Global warming research suppressed due to intolerance of scepticism, claims scientist
A professor claims his paper questioning the speed of climate change was deliberately rejected for publication due to intolerance of views seen as “sceptical”
Professor Bengtsson’s paper about global warming challenged the findings of the UN’s Intergovernmental Panel on Climate Change
By Claire Carter
16 May 2014
A climate change researcher has claimed that scientists are confusing their role as impartial observers with green activism after his paper challenging predictions about the speed of global warming was rejected because it was seen as “less than helpful.”
Professor Lennart Bengtsson says recent McCarthy-style pressure from fellow academics forced him to resign from his post on a climate sceptic think-tank.
The research fellow from the University of Reading believes a paper he co-authored was deliberately suppressed from publication in a leading journal because of an intolerance of dissenting views about climate change by scientists who peer-reviewed the work.
“The problem we have now in the scientific community is that some scientists are mixing up their scientific role with that of climate activist,” he told the Times.
Professor Bengtsson claims a scientist advised that the paper, which challenged findings that global temperature would increase by 4.5C if greenhouse gases were to double, should not be published in a respected journal because it was “less than helpful.” [To what ‘project’ should it have been helpful in order to have been approved for publication?]
The unnamed scientist, who was asked to peer review Professor Bengtsson’s paper, said in his comments: “Actually it is harmful as it opens the door for oversimplified claims of ‘errors’ and worse from the climate sceptics side.” [Do we need a scientific paper to corroborate our belief that scientists are prone to err?]
The paper, co-authored with four other scientists, challenged the findings of the UN’s Intergovernmental Panel on Climate Change (IPCC) but was rejected by Environmental Research Letters published by the Institute of Physics, one of the most highly regarded journals in the area.
Professor Bengtsson said he accepted emissions would increase the global temperature but questioned the rate at which this would take place and suggested more work needed to be done to determine this.
However he said it was unacceptable that a paper was rejected on the basis it might advance the argument of climate sceptics, as he suggested scientists were losing their impartial role.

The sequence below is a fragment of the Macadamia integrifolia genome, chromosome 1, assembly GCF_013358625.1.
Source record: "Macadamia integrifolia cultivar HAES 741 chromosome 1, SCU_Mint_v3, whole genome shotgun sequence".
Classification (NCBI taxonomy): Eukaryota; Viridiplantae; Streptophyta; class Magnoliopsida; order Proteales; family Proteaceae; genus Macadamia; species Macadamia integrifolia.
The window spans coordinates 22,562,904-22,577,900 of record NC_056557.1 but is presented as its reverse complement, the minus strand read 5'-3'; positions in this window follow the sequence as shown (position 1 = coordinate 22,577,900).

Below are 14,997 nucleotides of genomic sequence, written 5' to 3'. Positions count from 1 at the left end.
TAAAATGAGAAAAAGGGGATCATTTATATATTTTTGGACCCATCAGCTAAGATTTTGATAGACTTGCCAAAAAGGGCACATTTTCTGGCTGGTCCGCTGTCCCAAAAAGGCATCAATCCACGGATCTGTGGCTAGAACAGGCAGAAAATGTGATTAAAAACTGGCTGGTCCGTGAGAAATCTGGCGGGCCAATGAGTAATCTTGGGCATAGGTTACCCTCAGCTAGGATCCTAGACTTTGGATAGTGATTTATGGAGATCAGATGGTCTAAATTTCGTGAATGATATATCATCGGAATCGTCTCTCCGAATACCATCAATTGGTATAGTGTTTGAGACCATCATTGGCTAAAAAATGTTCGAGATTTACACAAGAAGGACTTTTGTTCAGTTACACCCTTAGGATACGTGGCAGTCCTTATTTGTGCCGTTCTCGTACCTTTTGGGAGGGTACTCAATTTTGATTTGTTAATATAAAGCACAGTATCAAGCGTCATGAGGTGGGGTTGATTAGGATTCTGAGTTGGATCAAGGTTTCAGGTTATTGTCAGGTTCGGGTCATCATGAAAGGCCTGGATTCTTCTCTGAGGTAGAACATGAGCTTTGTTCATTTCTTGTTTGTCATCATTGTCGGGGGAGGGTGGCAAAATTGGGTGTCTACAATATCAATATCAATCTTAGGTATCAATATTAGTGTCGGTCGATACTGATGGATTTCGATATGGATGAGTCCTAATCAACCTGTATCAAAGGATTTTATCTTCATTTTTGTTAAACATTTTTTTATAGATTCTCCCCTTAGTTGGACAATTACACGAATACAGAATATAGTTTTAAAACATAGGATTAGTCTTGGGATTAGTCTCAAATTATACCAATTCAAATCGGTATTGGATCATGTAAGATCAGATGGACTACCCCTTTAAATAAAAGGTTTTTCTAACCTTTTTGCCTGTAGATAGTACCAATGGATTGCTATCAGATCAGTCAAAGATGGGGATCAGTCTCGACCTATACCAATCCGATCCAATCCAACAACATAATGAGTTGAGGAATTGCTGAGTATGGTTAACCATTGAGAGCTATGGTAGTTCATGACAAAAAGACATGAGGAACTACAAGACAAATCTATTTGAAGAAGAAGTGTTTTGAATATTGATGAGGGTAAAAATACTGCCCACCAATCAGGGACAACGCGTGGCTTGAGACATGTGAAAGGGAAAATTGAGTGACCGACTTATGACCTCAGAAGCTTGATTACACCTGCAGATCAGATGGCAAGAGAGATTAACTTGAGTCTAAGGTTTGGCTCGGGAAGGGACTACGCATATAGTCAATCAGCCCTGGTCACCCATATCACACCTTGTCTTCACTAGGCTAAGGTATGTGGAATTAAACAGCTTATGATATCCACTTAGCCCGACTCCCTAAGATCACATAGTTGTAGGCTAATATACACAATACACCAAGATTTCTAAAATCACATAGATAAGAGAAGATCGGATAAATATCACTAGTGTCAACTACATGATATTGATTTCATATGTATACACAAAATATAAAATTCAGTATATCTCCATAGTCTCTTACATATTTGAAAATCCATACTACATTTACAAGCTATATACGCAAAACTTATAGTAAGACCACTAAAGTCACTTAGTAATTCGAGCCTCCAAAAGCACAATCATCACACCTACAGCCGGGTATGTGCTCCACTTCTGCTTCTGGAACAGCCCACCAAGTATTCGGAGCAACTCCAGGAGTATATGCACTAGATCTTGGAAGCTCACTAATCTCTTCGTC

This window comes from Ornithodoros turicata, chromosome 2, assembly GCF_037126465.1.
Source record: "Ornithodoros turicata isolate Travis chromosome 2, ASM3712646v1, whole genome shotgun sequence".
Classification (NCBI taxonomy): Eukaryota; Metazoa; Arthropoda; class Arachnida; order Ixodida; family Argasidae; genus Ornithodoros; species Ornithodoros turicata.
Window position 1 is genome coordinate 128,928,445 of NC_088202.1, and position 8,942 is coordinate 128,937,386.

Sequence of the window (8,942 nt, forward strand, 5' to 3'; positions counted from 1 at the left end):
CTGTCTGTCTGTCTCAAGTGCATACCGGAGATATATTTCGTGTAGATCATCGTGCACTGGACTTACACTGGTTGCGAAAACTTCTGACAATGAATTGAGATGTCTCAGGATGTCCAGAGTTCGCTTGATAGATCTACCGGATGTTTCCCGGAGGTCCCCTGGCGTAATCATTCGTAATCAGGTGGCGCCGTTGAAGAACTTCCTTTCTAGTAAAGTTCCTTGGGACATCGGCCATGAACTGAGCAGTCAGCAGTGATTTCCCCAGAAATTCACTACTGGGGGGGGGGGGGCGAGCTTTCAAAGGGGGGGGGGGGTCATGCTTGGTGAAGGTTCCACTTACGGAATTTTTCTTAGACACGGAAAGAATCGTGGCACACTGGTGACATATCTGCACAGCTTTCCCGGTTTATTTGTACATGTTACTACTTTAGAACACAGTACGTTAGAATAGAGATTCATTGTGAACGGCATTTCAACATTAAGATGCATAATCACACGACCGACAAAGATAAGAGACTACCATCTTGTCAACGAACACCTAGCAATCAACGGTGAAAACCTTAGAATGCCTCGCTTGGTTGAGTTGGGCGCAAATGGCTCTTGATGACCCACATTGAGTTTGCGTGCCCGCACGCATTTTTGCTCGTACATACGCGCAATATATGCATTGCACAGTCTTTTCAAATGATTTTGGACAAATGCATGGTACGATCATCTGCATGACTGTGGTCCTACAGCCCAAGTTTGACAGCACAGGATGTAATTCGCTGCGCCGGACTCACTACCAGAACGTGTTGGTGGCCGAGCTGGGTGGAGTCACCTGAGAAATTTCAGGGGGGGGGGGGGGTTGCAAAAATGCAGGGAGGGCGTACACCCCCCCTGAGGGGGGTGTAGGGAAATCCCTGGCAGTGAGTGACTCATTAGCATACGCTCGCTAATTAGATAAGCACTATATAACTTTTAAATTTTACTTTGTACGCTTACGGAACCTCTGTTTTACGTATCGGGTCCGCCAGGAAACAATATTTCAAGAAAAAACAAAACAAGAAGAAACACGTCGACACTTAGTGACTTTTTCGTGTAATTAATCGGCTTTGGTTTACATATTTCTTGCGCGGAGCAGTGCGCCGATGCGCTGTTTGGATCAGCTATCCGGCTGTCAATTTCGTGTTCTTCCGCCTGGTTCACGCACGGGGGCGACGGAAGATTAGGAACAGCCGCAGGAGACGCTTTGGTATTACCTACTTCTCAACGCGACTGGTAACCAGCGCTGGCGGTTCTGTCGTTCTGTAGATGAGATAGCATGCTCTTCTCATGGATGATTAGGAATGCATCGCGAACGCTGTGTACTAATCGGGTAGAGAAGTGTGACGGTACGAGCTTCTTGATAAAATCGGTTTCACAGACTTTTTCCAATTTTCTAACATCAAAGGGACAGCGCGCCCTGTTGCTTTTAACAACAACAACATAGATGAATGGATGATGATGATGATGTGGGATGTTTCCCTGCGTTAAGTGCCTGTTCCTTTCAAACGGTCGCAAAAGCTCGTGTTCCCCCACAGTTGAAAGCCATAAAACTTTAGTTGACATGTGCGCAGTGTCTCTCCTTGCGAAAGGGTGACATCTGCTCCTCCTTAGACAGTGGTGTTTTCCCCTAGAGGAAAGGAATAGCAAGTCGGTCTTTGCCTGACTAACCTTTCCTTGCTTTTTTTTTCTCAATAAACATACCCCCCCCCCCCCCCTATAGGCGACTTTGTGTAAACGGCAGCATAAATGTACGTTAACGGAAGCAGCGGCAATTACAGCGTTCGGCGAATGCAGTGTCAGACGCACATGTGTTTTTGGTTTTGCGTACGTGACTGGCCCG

He added: “It is an indication of how science is gradually being influenced by political views.”
IOP Publishing, which publishes Environmental Research Letters, said the paper was rejected for publication because two independent reviewers found errors and that the work did not represent a “significant advancement in the field.”
Dr Nicola Gulley, editorial director, said the decision not to publish “had absolutely nothing to do with any ‘activism’ on the part of the reviewers or the journal. She said those selected to do the peer review, the referees, were of the “highest calibre and are respected members of the international science community.”
She added: “As the referee’s report states, ‘The overall innovation of the manuscript is very low.’ This means that the study did not meet ERL’s requirement for papers to significantly advance knowledge of the field.
“Far from denying the validity of [Prof] Bengtsson’s questions, the referees encouraged the authors to provide more innovative ways of undertaking the research to create a useful advance.
“As the report reads, ‘A careful, constructive, and comprehensive analysis of what these ranges mean, and how they come to be different, and what underlying problems these comparisons bring would indeed be a valuable contribution to the debate’.
“Far from hounding ‘dissenting’ views from the field, Environmental Research Letters positively encourages genuine scientific innovation that can shed light on complicated climate science.”
Prof Bengtsson, who is a former director of the Max Planck Institute for Meteorology in Hamburg, resigned as a member of the Global Warming Policy Foundation’s academic advisory council this week after spending just a month in the post.
In his resignation letter he described “enormous group pressure” which had become “unbearable.”
The Global Warming Policy Foundation (GWPF), which was founded by former chancellor of the exchequer Lord Lawson, was established because of concerns that government policies to combat climate change may be too radical.
The think tank describes itself as ‘open-minded on the contested science of global warming’.
Lord Lawson has agreed that Professor Bengtsson’s references to McCarthyism were “fully warranted.”